Copper and other base metals prices fell Monday on concerns about trade and demand, Reuters reported elsewhere.

LME copper fell 0.4% Monday, according to the report.

Mid-Grade Iron Ore Production

Australian miner Fortescue, hailing its maiden shipment of West Pilbara Fines, announced it will produce 5-10 million tons of the mid-grade iron ore next year.

The ore will be produced by “blending higher iron, low alumina ore from the western pits at Cloudbreak with ore from the Firetail mine.”

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The first shipment of the ore left the Herb Elliott Port in Port Hedland en route to Hunan Valin Steel Co., Ltd (Hunan Valin) in China, according to a Fortescue release.

Here’s what we’re tracking this morning in metals:

  • U.S. steel shipments are up in October. AISI has reported that U.S. steel mills shipped close to 8.2 million net tons in October, a 4.6% rise over the month of September — and a 6% increase from the 7.7 million net tons shipped in October 2017.
  • In a weekly briefing from Shanghai Metals Market released today, the near-term outlook appears to be weak for copper, aluminum and lead, according to the publication.
    • “Copper prices across Chinese markets are likely to hover in a wide range in the short term as supply growth slows and as demand improves,” the briefing stated. “China’s fixed-asset investment in the power sector rebounded for two consecutive months to -7.6% in October.”
    • Poor supply and demand in the aluminum market in China is likely to continue in December, according to SMM. Primary aluminum inventories across eight consumption areas in China are down by nearly 3% over the week ending Nov. 29, while 6063 billet stocks rose 3% across five major consumption areas, according to SMM data.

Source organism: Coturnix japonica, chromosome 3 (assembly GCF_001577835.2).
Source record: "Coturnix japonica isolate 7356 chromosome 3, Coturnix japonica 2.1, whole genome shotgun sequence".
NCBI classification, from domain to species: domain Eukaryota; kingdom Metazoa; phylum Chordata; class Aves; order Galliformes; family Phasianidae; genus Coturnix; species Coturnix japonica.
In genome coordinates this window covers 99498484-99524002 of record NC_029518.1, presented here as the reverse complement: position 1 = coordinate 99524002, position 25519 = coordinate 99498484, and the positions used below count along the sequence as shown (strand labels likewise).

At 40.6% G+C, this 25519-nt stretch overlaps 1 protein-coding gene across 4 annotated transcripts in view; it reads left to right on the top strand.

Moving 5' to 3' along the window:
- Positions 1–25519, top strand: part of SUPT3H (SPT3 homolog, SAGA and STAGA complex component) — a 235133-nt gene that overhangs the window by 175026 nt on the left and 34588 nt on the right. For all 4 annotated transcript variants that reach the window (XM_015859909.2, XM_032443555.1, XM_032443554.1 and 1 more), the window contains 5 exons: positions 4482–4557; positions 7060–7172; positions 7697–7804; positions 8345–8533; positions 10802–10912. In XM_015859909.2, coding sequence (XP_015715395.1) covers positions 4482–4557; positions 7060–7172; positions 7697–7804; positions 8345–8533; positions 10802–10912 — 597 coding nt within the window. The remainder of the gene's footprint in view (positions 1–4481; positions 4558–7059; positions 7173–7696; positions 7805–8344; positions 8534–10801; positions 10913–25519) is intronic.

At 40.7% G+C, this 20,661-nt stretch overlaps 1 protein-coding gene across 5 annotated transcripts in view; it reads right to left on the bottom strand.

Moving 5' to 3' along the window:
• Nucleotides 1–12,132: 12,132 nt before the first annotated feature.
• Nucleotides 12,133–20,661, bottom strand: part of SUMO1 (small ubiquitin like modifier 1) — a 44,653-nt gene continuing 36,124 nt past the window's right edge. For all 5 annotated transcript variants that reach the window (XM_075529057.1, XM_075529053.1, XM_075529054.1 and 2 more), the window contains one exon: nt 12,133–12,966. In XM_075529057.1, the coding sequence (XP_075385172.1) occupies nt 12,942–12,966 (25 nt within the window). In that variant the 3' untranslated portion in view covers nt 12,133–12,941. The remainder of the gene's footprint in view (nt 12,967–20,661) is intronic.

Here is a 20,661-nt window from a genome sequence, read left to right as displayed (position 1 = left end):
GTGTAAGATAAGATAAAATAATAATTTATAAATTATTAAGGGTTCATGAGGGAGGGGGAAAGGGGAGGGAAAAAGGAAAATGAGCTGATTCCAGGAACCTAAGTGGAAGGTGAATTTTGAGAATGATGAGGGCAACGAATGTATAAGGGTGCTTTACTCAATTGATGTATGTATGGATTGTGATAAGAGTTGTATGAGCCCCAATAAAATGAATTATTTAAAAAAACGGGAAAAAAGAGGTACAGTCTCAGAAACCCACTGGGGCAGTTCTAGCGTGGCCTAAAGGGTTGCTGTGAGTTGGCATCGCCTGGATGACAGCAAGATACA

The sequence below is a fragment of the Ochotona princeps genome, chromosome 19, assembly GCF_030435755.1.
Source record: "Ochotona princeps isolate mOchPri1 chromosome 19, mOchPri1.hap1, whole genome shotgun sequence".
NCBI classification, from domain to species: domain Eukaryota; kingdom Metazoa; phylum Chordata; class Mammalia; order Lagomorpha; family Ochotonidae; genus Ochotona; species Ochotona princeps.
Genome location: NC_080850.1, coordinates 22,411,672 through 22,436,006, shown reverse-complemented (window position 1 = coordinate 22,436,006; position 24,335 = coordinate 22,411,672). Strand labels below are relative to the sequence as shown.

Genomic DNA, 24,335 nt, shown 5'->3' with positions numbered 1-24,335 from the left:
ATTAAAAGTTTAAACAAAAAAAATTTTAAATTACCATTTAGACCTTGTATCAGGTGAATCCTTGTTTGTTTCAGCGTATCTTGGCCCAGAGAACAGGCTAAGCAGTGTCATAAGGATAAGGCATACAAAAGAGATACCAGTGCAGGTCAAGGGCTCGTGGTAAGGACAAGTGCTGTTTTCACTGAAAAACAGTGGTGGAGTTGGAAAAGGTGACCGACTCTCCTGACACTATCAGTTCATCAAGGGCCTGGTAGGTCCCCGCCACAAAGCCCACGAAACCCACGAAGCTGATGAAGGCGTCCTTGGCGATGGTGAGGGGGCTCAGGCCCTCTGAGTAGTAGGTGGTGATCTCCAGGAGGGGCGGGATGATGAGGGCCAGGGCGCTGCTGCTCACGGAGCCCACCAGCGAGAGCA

• “China’s actual consumption of refined lead is estimated to decline 0.7% to 411,000 mt in December as demand weakens,” the briefing stated.

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  • Finally, in the non-news news, the U.S. Commerce Department released Secretary Wilbur Ross’ comments on the recent unanimous decision for the ITC’s final affirmative injury determinations in the antidumping duty and countervailing duty investigations involving Chinese imports of common alloy aluminum sheet (which came down Nov. 7): “The Department of Commerce will not stand idly by while products are illicitly forced upon U.S. markets,” said Ross. “I applaud the International Trade Commission for this determination in holding bad actors accountable for their actions on the international stage.”

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This morning in metals news, the state of falling global steel prices is a temporary condition attributable to Chinese overproduction ahead of winter cuts, according to miner Brazilian miner Vale; Chilean copper exports in November were less valuable; and the arrest of a Huawei Technologies executive has caused concern that it could cast a shadow on ongoing U.S.-China trade talks.

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Falling Steel

Brazilian iron ore miner Vale said the recent dip in global steel prices is temporary, a result of a Chinese surge in production just ahead of scheduled winter cuts, Reuters reported.